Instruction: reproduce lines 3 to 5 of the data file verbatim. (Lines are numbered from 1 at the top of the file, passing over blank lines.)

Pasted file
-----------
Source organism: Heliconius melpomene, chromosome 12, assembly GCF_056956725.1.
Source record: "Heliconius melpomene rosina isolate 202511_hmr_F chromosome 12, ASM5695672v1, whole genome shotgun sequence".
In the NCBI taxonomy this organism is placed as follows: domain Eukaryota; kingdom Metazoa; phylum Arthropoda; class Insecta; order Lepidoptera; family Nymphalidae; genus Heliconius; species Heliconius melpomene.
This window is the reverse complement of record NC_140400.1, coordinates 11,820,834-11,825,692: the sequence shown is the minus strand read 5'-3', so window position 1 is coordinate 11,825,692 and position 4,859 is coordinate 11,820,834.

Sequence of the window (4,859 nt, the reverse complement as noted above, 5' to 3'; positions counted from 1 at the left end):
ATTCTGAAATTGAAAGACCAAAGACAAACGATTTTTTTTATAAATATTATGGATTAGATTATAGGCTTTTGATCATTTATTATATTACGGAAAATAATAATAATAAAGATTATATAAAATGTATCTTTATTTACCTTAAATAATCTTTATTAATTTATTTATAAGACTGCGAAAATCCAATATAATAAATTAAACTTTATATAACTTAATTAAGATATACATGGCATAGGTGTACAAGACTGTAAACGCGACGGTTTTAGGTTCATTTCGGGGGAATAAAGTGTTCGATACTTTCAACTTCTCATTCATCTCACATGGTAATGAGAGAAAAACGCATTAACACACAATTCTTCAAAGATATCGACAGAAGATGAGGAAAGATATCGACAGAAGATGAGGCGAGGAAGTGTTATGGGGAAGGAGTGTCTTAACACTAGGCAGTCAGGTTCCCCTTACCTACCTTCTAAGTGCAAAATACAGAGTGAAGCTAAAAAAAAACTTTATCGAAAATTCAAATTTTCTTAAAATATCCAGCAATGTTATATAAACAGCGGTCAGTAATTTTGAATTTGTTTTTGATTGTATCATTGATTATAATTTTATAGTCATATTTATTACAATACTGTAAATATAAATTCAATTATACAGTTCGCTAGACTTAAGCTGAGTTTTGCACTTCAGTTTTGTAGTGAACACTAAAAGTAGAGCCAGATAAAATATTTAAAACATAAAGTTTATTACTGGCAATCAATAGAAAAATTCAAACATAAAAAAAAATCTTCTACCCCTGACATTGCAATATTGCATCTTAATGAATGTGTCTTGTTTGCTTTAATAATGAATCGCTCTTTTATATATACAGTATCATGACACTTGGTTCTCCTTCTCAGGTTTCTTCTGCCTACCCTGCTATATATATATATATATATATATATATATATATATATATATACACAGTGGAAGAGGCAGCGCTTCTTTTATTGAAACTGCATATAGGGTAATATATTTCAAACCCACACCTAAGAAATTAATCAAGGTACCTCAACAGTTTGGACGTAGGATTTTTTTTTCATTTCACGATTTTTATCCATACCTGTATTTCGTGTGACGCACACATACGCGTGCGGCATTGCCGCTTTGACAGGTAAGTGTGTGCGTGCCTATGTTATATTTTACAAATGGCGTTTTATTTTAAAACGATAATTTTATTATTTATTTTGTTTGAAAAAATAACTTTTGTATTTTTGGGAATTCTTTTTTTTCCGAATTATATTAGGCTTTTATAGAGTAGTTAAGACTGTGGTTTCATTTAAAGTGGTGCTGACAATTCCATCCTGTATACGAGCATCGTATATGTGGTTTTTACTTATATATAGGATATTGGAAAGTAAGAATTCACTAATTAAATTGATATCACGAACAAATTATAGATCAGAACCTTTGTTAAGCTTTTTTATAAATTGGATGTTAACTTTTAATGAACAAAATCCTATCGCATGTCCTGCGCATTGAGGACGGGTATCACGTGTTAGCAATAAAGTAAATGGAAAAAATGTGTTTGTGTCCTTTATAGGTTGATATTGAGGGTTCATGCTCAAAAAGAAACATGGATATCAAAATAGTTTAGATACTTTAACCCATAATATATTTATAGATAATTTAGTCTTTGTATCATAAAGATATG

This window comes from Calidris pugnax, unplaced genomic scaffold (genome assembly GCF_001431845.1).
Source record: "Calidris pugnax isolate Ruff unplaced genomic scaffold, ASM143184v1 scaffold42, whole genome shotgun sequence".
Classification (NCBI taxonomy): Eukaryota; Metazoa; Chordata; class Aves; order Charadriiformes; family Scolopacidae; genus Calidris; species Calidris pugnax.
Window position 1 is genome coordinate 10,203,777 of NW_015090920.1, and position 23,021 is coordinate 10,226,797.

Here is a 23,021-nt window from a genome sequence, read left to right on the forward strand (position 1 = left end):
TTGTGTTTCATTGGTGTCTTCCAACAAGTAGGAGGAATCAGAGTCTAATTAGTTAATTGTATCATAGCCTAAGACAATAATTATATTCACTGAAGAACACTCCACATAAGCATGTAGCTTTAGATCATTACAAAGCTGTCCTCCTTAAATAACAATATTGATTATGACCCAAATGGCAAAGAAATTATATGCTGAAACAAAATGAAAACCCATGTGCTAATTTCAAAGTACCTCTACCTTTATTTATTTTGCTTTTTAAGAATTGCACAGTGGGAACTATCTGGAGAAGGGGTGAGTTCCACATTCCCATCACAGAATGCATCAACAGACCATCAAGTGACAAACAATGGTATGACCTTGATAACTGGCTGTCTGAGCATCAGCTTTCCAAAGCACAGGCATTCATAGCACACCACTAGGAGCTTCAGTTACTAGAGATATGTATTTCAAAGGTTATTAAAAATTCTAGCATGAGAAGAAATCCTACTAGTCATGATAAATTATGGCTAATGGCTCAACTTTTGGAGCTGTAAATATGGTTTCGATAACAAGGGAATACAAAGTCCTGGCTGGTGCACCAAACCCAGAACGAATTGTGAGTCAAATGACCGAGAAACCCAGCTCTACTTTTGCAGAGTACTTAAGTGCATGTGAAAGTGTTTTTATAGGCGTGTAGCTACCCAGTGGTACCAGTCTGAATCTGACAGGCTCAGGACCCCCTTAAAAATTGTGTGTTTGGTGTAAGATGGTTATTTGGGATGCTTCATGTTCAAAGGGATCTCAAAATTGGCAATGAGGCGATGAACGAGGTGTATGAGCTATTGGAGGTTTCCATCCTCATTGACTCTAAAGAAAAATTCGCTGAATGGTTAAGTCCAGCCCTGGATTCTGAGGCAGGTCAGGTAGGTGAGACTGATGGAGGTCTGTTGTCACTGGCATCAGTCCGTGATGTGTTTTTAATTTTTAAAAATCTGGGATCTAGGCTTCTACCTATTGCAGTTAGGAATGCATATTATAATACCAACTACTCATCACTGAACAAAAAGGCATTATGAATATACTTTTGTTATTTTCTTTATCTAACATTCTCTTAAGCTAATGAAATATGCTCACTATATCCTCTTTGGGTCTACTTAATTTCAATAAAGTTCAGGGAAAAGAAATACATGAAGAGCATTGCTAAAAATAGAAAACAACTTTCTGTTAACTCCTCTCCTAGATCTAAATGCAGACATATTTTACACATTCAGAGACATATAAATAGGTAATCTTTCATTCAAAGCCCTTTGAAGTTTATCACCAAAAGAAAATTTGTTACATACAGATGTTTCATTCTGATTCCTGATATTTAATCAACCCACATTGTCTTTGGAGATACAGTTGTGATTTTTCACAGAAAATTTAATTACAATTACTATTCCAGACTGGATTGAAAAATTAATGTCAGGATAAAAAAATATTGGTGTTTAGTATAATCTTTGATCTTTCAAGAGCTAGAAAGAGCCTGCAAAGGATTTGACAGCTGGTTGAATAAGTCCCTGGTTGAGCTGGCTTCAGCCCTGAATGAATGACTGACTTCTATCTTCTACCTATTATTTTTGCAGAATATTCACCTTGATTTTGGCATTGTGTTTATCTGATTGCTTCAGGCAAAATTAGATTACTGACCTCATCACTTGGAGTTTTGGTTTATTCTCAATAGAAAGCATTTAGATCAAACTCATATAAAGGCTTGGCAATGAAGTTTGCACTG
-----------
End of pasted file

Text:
In the NCBI taxonomy this organism is placed as follows: domain Eukaryota; kingdom Metazoa; phylum Arthropoda; class Insecta; order Lepidoptera; family Nymphalidae; genus Heliconius; species Heliconius melpomene.
This window is the reverse complement of record NC_140400.1, coordinates 11,820,834-11,825,692: the sequence shown is the minus strand read 5'-3', so window position 1 is coordinate 11,825,692 and position 4,859 is coordinate 11,820,834.

Sequence of the window (4,859 nt, the reverse complement as noted above, 5' to 3'; positions counted from 1 at the left end):